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U.S. Embassy Supports Training of 44 Nigerian Medical Oncologists

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The U.S. Embassy, in partnership with Project PINK BLUE, kicked off medical training for 44 Nigerian clinical oncologists from August 13-25 at the African University of Science & Technology in Abuja.  In Nigeria, cancer is increasingly recognized as a critical health problem with rising mortality rates despite many forms of cancer being preventable or treatable.

The training is part of the Upgrade Oncology initiative focused on strengthening oncology education, curricula, and especially cancer treatment in Nigeria. Two American medical oncologists are leading the training, Dr. Tracey O’Connor MD, associate professor at Rosswell Park Cancer Institute, and Dr. Mike Martin MD, associate professor of medicine at the University of TennesseeThe project is led by Dr. M.O. Nwaneri MD, a medical oncologist and associate professor at the University of Iowa Carver College of Medicine.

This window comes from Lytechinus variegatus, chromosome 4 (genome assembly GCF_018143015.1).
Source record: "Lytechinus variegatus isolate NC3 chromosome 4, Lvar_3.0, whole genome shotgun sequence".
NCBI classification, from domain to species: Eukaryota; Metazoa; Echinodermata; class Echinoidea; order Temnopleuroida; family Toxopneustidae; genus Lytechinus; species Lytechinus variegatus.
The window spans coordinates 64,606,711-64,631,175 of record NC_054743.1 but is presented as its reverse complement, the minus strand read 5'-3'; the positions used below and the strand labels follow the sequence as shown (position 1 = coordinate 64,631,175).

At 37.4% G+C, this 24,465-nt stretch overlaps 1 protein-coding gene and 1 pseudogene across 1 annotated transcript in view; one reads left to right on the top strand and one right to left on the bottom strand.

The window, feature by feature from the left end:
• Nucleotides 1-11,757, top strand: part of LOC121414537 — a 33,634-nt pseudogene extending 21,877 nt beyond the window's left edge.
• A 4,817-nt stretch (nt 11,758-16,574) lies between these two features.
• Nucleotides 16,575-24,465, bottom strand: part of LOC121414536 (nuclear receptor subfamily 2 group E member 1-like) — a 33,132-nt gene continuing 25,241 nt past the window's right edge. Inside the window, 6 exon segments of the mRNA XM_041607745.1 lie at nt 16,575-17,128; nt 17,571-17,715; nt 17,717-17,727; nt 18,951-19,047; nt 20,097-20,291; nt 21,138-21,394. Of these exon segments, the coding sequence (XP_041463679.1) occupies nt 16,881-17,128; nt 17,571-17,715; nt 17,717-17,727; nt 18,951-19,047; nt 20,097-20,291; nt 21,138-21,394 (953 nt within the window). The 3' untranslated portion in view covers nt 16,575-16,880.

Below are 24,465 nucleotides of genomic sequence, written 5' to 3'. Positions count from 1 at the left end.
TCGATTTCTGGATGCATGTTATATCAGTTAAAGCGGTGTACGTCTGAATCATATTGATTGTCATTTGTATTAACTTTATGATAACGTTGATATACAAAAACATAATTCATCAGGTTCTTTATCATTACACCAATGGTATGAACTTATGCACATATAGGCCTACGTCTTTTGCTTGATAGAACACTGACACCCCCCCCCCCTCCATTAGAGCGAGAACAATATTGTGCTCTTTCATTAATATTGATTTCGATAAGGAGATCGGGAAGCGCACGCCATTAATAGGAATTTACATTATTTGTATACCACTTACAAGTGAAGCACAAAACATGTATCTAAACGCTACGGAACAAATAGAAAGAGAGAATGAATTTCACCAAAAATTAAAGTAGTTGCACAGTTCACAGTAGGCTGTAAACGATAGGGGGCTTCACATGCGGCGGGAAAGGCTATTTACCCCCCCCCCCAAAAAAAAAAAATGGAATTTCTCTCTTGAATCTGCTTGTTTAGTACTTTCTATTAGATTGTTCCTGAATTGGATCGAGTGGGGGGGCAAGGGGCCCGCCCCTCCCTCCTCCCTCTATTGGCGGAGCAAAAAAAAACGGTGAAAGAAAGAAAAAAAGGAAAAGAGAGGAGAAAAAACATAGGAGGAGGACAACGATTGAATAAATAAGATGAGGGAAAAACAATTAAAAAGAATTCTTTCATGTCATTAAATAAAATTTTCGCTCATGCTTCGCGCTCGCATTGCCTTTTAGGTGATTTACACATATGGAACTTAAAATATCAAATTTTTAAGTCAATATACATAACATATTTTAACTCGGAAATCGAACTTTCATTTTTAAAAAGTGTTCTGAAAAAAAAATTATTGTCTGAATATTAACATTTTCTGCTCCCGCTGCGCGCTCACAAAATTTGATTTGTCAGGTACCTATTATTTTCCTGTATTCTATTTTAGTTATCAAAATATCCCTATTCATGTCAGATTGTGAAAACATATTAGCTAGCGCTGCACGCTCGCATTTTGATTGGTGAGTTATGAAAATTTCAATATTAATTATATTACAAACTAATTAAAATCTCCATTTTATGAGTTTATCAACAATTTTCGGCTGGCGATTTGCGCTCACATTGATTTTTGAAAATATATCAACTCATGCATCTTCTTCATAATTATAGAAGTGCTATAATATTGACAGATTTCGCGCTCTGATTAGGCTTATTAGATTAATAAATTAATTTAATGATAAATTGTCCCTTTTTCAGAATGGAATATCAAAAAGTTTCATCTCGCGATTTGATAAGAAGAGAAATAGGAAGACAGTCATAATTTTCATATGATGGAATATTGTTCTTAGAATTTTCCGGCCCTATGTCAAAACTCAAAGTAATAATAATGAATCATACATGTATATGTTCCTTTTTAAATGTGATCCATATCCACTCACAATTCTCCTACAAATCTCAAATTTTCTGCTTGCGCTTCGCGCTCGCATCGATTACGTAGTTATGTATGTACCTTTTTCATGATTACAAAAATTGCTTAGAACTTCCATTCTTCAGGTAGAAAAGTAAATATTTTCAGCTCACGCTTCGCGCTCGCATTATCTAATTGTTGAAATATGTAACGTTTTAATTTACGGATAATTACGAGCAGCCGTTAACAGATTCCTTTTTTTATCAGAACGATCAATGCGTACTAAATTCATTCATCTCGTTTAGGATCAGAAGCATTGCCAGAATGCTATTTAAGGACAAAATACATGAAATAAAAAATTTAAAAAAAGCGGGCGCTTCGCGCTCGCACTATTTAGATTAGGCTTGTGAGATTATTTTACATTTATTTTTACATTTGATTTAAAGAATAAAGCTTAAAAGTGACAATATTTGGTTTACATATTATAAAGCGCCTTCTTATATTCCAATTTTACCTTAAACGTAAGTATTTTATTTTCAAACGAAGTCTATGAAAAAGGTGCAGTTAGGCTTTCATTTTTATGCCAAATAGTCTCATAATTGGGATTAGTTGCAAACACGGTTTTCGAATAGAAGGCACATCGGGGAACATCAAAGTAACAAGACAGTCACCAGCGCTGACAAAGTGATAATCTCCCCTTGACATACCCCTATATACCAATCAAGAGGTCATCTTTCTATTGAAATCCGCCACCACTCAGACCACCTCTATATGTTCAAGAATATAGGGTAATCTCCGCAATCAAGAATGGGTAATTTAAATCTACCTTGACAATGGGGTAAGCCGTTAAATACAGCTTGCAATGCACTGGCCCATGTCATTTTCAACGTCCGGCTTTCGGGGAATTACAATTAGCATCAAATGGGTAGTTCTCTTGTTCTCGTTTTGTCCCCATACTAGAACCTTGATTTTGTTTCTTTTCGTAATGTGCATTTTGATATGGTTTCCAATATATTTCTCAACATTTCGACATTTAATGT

Group photo with conference participantsSpeaking at the opening ceremony, PINK BLUE executive director Runcie C.W. Chidebe said “at the launch of Nigeria’s cancer plan 2018-2022, Minister of Health Professor Isaac F. Adewole passionately appealed to all Nigerians to support the government’s effort in cancer control. Upgrade Oncology is a response to this appeal.”  The Embassy’s Acting Cultural Affairs Officer Malia Heroux commended the project saying, “I applaud the efforts of our exchange alumnus Runcie Chidebe in taking steps to support the implementation of the government’s national cancer control plan.”

The training curriculum was jointly developed by American and Nigerian oncologists and professors. The training will help improve cancer care and treatment across Nigeria.

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